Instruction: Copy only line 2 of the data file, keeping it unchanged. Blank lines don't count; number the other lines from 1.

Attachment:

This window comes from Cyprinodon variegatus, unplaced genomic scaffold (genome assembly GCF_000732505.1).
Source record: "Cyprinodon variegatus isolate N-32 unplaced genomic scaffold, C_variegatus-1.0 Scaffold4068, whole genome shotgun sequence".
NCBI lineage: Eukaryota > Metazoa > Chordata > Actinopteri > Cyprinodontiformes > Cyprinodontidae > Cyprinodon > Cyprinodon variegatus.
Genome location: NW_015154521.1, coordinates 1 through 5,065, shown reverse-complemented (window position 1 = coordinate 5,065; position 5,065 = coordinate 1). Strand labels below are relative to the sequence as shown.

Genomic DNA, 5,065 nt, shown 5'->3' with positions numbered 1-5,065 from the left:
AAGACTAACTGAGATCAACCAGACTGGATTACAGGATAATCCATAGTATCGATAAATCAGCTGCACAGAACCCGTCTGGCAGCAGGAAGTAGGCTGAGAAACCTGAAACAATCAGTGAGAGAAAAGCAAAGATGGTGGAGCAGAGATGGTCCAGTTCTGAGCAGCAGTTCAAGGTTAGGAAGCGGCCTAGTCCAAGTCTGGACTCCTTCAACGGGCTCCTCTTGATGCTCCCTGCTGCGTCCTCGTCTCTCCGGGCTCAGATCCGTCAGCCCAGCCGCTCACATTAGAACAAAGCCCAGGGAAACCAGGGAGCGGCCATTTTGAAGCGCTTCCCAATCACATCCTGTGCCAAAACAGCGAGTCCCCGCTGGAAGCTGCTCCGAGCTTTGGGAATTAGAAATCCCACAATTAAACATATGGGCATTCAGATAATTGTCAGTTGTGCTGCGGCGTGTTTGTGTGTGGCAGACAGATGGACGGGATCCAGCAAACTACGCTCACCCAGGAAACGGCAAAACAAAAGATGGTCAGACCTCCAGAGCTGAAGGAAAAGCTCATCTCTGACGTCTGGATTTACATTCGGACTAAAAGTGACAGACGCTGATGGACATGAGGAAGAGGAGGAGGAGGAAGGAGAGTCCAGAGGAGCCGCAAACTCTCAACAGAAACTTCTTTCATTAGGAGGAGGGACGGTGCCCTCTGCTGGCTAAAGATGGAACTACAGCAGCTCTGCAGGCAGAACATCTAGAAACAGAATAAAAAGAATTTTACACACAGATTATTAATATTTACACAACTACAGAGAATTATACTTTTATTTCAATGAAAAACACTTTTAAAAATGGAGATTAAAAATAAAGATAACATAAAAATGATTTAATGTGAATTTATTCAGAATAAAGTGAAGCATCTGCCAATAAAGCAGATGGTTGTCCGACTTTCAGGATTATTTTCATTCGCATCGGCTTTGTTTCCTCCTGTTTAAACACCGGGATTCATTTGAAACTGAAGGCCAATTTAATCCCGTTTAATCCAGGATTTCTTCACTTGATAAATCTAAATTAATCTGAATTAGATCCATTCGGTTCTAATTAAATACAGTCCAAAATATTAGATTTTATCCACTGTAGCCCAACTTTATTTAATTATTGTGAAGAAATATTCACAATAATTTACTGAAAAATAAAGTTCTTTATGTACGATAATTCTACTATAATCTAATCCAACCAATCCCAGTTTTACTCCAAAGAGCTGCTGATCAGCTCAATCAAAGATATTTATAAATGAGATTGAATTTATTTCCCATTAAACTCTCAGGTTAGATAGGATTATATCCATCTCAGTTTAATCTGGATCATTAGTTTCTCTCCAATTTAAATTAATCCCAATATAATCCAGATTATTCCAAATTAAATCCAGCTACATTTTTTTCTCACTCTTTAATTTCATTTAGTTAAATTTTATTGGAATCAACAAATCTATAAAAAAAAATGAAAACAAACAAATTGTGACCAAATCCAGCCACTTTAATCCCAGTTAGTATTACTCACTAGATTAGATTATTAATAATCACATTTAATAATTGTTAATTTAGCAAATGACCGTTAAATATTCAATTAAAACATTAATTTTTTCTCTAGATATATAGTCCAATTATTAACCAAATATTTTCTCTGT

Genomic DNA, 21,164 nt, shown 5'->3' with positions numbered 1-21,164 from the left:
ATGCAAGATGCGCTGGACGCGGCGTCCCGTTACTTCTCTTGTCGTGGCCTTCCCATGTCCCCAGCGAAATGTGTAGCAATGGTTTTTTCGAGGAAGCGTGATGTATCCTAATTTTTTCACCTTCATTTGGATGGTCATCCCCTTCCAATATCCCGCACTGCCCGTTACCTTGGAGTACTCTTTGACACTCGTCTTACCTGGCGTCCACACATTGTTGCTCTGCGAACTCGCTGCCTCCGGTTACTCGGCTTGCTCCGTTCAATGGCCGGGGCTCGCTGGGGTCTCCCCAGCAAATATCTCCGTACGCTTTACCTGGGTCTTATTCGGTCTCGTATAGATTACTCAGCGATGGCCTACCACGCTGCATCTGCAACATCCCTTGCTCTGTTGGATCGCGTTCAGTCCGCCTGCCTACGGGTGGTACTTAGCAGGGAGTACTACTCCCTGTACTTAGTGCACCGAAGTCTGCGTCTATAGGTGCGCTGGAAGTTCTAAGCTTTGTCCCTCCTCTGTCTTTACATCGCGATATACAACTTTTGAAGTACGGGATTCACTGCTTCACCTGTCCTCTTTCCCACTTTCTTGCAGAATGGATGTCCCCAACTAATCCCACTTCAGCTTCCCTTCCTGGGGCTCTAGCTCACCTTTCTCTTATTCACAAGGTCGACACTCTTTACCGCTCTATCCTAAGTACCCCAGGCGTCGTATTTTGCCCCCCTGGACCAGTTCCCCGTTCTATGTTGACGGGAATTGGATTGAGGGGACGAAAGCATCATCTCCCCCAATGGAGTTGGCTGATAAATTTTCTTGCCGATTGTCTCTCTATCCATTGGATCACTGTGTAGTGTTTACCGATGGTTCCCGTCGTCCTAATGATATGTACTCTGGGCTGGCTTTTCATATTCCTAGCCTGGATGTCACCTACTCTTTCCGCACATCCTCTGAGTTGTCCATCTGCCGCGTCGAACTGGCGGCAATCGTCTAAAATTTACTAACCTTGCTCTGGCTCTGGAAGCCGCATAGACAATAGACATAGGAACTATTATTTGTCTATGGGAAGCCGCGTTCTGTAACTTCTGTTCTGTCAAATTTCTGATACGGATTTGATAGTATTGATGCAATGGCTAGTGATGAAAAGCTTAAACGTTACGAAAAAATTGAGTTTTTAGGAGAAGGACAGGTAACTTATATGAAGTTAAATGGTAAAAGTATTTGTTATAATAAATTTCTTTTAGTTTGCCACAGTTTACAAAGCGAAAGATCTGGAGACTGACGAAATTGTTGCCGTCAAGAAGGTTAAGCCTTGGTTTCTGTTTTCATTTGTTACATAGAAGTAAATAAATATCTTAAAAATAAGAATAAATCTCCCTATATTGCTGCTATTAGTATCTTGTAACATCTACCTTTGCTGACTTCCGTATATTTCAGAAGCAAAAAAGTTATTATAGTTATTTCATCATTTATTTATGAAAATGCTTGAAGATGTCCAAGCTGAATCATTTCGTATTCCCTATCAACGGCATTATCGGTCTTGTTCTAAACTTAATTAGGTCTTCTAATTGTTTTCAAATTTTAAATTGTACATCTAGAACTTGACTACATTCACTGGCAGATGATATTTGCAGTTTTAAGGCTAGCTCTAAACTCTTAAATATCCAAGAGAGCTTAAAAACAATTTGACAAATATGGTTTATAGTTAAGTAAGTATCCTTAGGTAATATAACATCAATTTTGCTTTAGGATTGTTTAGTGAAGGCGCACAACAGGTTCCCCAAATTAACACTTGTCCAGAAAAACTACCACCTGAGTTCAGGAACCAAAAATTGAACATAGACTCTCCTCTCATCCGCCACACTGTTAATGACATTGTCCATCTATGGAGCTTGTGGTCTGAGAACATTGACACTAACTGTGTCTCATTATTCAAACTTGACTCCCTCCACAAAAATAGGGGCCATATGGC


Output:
Source record: "Cyprinodon variegatus isolate N-32 unplaced genomic scaffold, C_variegatus-1.0 Scaffold4068, whole genome shotgun sequence".